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Phoenix-area home prices going up, despite foreclosures

November 25, 2009

Phoenix-area home prices continue to slowly increase each month, despite the high level of foreclosures in the Valley. A new report from the W. P. Carey School of Business at Arizona State University confirms slight improvements for the past five months in a row.

The Arizona State University-Repeat Sales Index measures changes in average Phoenix-area home prices from year to year. The latest report reveals Valley house prices declined by 25 percent between August 2008 and August 2009. However, that's less than the 28 percent drop from July 2008 to 2009 and the 31 percent drop from June 2008 to June 2009.

"Since the most rapid declines back in February and March, the index has been declining at a slower rate each month," says Professor Karl Guntermann, the Fred E. Taylor Professor of Real Estate at the W. P. Carey School of Business, who wrote the report. "The local housing market is regaining some measure of stability."

Still, Guntermann cautions that investors buying foreclosed homes and first-time homebuyers taking advantage of the federal tax credit are pushing up prices. He says the large number of foreclosures likely to hit the market next year makes it difficult to predict the direction of house prices with any certainty.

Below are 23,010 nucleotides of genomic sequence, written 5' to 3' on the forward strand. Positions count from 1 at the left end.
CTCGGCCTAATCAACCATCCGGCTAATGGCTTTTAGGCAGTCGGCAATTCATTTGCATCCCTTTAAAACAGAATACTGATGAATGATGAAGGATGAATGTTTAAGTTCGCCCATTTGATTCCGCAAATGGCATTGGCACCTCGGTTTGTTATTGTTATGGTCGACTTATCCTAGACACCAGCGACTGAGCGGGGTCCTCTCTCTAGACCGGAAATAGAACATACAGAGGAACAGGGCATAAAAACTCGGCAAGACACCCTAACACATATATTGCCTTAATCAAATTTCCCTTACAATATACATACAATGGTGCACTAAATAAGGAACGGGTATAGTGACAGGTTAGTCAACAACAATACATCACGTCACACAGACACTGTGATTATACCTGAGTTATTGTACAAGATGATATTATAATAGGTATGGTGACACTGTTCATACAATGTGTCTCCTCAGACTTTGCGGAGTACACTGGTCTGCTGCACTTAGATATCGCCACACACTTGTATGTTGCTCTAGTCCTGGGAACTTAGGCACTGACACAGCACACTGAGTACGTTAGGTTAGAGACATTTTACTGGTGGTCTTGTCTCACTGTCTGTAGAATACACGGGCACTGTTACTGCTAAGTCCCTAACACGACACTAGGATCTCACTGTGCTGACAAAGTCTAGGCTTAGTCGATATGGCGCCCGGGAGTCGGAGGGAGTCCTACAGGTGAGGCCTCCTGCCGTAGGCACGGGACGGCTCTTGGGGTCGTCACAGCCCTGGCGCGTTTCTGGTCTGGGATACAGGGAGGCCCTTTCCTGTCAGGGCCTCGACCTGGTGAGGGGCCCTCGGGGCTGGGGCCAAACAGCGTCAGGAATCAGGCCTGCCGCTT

Preliminary index estimates show continued good news for now, with a lessening 23-percent drop from September 2008 to September 2009 and a 20-percent decline from October to October. The lower-priced end of the market is still suffering more than the higher end.

The median price for Phoenix-area home sales in August was $126,500. That's up from $125,000 in July and way up over the market low of $117,500 back in April.

The overall index has now declined for a record 30 months in a row. Annual drop rates vary widely across different regions of the Valley, but that spread is starting to get smaller. Prices have dropped by more than 50 percent in Glendale, Peoria and Mesa since their peak in 2006. All other Valley cities, including Scottsdale and Paradise Valley, have experienced declines more than 30 percent.

Unlike in the single-family housing market, Guntermann sees clear signs of more trouble ahead for the townhouse/condo market. The median price of those units in August was $99,000. The preliminary estimate for October is just $90,000.

"After several months of relative stability in townhouse/condo median prices, the October decline is not a good sign," says Guntermann.

The ASU-RSI is based on repeat sales, the most reliable way to estimate price changes in the housing market. Repeat sales compare the prices of a single house against itself at different points in time, instead of comparing different homes with different quality factors.

The ASU-RSI is produced through the Center for Real Estate Theory and Practice at the W. P. Carey School of Business. The current report and archived reports are available at the Division of Real Estate - Repeat Sales Reports. Further ASU-RSI analysis is available at